If you are among the chosen few, you’ll likely have access to a digital analytics tool that allows you to create a customized attribution model.

Each of these models are applied to MCA-ADC (still without benefit of O2C or AMS) and provide you with incrementally better understanding of your digital media spend.

Each of these models comes with its own pros and cons. Some of them have more cons and barely any pros. Those should be avoided like the plague.

A couple of them pass the common sense test, and hence will put you in a better place than staying with last click attribution.

But most of what you’ll get out of playing with these models is a deep and profound appreciation for how they’ll, even in their most shining moment, give you directional guidance how to adjust your media spend (shift dollars/euros/pesos from Search to Display or from Display to Email or… other combinations).

You’ll realize (even if you use the greatest customized model created by your most magnificent consultant at a equally magnificent cost to you) that success then will come not from that rough output, but rather from your ability to take that rough output, make changes, observe the impact (over weeks, or months if you are small sized), identify insights and be less wrong over time.

If you happen to be in a larger company, say you spend more than $10 million on digital marketing per year, you’ll quickly see, having learned to be less wrong over time, that the question you want to answer with multi-channel attribution modeling is not “who gets how much credit” but rather “how can I optimally balance my digital marketing portfolio.”

That will then drive you to seek solace in the arms of the only solution that actually works. The solution that is hard. The solution that requires unique people skills and an undying desire to scale un-imagined heights of glory. Media Mix Models. Executed via persistent controlled experiments.

When you reach that point, fame, fortune and happiness will be yours.

Multi-Channel Attribution: Closing Thoughts

This is a tough challenge. Simply because reality is complicated.

Customer experiences are ever more complex, influence channels intersect a lot more, content consumption is fragmented, the three-step “attract, acquire, retain” model is now broken into 37 different pieces.

So, you don’t have a choice. You are going to have to deal with the multi-channel attribution problems, all three of them, if you want your company to have an effective advertising and marketing strategy.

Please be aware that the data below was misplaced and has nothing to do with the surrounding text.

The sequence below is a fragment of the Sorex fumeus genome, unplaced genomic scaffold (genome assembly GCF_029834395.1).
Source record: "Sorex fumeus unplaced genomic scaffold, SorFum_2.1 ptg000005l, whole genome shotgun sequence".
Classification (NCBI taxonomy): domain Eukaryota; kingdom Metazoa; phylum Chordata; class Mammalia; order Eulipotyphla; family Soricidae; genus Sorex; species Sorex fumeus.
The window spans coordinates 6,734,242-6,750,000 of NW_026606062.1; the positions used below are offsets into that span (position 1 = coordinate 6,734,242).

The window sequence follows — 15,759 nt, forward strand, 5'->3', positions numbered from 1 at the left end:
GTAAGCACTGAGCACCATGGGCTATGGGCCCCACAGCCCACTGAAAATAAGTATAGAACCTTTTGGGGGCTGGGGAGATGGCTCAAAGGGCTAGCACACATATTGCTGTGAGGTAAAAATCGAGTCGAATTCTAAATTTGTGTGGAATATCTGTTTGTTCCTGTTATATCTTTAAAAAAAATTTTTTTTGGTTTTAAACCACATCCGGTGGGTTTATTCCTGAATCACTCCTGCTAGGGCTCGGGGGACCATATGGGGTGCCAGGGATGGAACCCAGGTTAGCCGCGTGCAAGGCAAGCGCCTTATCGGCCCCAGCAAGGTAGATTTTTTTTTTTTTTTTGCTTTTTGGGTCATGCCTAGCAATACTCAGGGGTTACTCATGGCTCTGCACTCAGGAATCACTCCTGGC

Here’s the good news: You don’t have to try to boil the ocean in one go. In fact, that might be hazardous to your health if you attempt to do that. Take gradual steps. Increase your sophistication over time.

Here’s what I recommend:

2. Use the appropriate set of solution (see sections above). If MCA-ADC…

3. Get really, really good at understanding your multi-channel funnel reports. They are free. They are awesome. Use the Venn diagram in the Overview report to display reality to your management team. They’ll love you, and stop wasting money.

4. Start to experiment with the simple models. You are moving away from last click, you’ll abandon first and even very quickly. Spend some love and attention on the time decay attribution model (ideally with several mathematical options to apply).

5. Experiment with changes in your digital portfolio based on your time decay results.

6. Measure outcomes. Go back. Analyze the data. Change some more.

7. As you master that, shift slowly to playing with media mix modeling type controlled experiments.

If at any step you notice diminishing margins of return, go back to the previous step and optimize that one some more until it is truly worth the incremental company investment to take the next step.

If you understand the frameworks, if you internalize the challenges, if you define your company’s immediate unique problem clearly, and follow a step wise approach outline above you’ll not just do fine. You’ll be fantastic.

Good luck!

As always, it’s your turn now.

Which multi-channel attribution problem are you solving in your company? Do you distinguish between the three outlined in this post? Is there a fourth one not covered in this post? Which one do you find to be the most challenging? Are you more optimistic that we’ll solve AMS (across multiple screens) than I am? Which MCA-ADC attribution models do you swear by? Who’s your BFF? Do you have a attribution model that’s not covered in this post?

Please share your thoughts, feedback, critique, and brilliant new ideas via comments.

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Zachary Lukasiewicz

Zachary Lukasiewicz

Top writer in Venture Capital